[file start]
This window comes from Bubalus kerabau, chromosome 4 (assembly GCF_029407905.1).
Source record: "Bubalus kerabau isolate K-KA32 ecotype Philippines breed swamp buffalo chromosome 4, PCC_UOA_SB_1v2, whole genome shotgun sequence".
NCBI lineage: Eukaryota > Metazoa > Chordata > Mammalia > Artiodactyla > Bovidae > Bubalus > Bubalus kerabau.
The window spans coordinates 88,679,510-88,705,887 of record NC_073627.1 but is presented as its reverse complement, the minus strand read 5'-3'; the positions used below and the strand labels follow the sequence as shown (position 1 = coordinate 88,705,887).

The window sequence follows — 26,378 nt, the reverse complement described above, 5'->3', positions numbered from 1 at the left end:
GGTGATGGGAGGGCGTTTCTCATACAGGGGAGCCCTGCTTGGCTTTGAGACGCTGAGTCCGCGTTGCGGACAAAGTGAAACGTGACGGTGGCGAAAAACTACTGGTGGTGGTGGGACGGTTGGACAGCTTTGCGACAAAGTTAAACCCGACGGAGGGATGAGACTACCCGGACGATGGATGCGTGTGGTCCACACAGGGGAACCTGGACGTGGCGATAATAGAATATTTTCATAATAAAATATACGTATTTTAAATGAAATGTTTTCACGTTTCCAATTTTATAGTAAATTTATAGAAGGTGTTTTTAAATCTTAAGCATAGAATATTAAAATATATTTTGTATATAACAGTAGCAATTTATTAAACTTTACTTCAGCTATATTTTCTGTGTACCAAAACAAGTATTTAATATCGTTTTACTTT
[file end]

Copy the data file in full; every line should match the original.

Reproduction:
This window comes from Bubalus kerabau, chromosome 4 (assembly GCF_029407905.1).
Source record: "Bubalus kerabau isolate K-KA32 ecotype Philippines breed swamp buffalo chromosome 4, PCC_UOA_SB_1v2, whole genome shotgun sequence".
NCBI lineage: Eukaryota > Metazoa > Chordata > Mammalia > Artiodactyla > Bovidae > Bubalus > Bubalus kerabau.
The window spans coordinates 88,679,510-88,705,887 of record NC_073627.1 but is presented as its reverse complement, the minus strand read 5'-3'; the positions used below and the strand labels follow the sequence as shown (position 1 = coordinate 88,705,887).

The window sequence follows — 26,378 nt, the reverse complement described above, 5'->3', positions numbered from 1 at the left end:
GGTGATGGGAGGGCGTTTCTCATACAGGGGAGCCCTGCTTGGCTTTGAGACGCTGAGTCCGCGTTGCGGACAAAGTGAAACGTGACGGTGGCGAAAAACTACTGGTGGTGGTGGGACGGTTGGACAGCTTTGCGACAAAGTTAAACCCGACGGAGGGATGAGACTACCCGGACGATGGATGCGTGTGGTCCACACAGGGGAACCTGGACGTGGCGATAATAGAATATTTTCATAATAAAATATACGTATTTTAAATGAAATGTTTTCACGTTTCCAATTTTATAGTAAATTTATAGAAGGTGTTTTTAAATCTTAAGCATAGAATATTAAAATATATTTTGTATATAACAGTAGCAATTTATTAAACTTTACTTCAGCTATATTTTCTGTGTACCAAAACAAGTATTTAATATCGTTTTACTTT